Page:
City manager: Business leaving Kettering amid COVID-19 with $120M payroll

Synchrony, a major employer in Kettering, has announced it will have its workforce performs their jobs at home after the COVID-19 pandemic ends. FILE
Synchrony, a major employer in Kettering, has announced it will have its workforce performs their jobs at home after the COVID-19 pandemic ends. FILE

Credit: FILE

Credit: FILE

KETTERING – A major Kettering employer told local officials Tuesday of its decision to leave the city, taking with it an annual payroll of more than $100 million in a plan to have workers permanently do their jobs from home, Kettering’s city manager said.

Synchrony Financial “called to set up a meeting, and we had a meeting with them” by phone, Mark Schwieterman said today.

Synchrony – the first tenant at Kettering Business Park – will take nearly 1,900 jobs with it when its lease expires Dec. 31, leaving Kettering with a “significant decline in our tax revenue,” Schwieterman said.

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Like many businesses, the global consumer financial services company based in Stamford, Conn. had its employees work from home since late March due to the COVID-19 pandemic.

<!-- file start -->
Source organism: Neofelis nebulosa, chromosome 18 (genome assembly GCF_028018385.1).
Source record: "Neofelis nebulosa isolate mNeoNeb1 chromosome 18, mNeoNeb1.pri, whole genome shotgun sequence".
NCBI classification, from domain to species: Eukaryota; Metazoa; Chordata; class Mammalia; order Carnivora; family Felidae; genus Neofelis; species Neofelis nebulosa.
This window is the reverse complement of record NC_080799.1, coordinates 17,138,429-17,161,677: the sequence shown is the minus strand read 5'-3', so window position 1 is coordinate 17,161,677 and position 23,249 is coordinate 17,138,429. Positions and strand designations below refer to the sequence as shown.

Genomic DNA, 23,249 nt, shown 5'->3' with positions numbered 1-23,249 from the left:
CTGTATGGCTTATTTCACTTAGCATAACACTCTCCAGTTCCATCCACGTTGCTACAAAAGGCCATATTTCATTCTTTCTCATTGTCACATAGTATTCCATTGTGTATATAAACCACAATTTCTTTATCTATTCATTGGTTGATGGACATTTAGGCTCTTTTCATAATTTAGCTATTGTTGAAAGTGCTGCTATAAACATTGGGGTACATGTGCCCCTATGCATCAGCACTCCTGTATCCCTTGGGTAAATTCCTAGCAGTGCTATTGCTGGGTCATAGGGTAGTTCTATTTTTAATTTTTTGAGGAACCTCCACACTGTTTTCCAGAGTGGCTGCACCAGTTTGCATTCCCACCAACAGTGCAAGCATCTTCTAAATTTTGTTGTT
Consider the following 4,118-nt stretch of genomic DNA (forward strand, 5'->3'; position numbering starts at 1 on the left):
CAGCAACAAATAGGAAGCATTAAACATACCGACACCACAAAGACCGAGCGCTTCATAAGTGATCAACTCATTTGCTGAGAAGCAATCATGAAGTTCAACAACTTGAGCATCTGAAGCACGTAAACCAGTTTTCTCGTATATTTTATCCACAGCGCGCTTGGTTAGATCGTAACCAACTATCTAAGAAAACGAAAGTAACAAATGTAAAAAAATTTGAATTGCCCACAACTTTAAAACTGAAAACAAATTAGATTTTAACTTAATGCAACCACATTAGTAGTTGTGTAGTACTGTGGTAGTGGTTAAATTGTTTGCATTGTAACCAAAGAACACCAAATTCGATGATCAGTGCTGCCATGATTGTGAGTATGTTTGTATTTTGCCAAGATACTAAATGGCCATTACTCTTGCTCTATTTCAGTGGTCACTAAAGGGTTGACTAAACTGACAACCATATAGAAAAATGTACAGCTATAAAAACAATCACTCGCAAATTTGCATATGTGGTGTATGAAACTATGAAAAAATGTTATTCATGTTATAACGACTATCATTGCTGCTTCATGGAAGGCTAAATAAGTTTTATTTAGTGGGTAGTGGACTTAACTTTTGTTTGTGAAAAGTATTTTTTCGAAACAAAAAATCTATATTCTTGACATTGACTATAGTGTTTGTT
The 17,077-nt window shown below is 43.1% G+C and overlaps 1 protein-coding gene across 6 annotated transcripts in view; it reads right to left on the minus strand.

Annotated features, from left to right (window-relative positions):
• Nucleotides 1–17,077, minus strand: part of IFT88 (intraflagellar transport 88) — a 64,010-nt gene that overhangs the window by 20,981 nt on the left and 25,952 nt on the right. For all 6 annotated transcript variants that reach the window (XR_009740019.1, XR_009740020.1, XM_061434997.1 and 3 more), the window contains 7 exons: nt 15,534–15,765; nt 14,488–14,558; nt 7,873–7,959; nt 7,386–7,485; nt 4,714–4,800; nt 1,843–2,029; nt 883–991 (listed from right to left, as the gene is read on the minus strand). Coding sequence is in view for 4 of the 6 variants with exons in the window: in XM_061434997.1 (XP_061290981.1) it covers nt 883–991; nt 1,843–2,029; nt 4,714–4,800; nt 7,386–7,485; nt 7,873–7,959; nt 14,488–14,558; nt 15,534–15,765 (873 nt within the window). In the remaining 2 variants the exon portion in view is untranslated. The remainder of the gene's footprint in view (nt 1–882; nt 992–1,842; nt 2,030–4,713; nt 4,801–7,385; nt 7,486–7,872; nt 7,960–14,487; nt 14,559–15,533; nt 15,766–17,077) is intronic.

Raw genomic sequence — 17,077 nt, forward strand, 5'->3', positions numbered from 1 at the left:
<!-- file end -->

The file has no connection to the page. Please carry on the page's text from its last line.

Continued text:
Workers at the Forrer Boulevard site in Kettering were set to return there in January, a company spokeswoman said.

On Tuesday afternoon, Synchrony announced their employees would work from home permanently as part of a strategy “to change how we work and transform our company and culture,” said Lisa Lanspery, Synchrony senior vice president of public relations.

Ohio is home to many of the company’s jobs and Kettering is “one of the largest” locations, she said.

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The city had been working with the company for nearly a year on a plan for it to stay at the business park, Schwieterman said.

During those discussions – which included economic incentives for Synchrony – the business indicated that its annual payroll in the city is $120 million, he said.

The package the city offered “met the needs of both the tenant and the building owner and we had anticipated shortly thereafter there would be a signing of the lease,” Schwieterman said. "But then COVID-19 hit and they delayed that transaction.

“We continued to be in touch with them throughout the year just to make sure that they didn’t need anything from us, and then yesterday they notified us of their decision,” he added.

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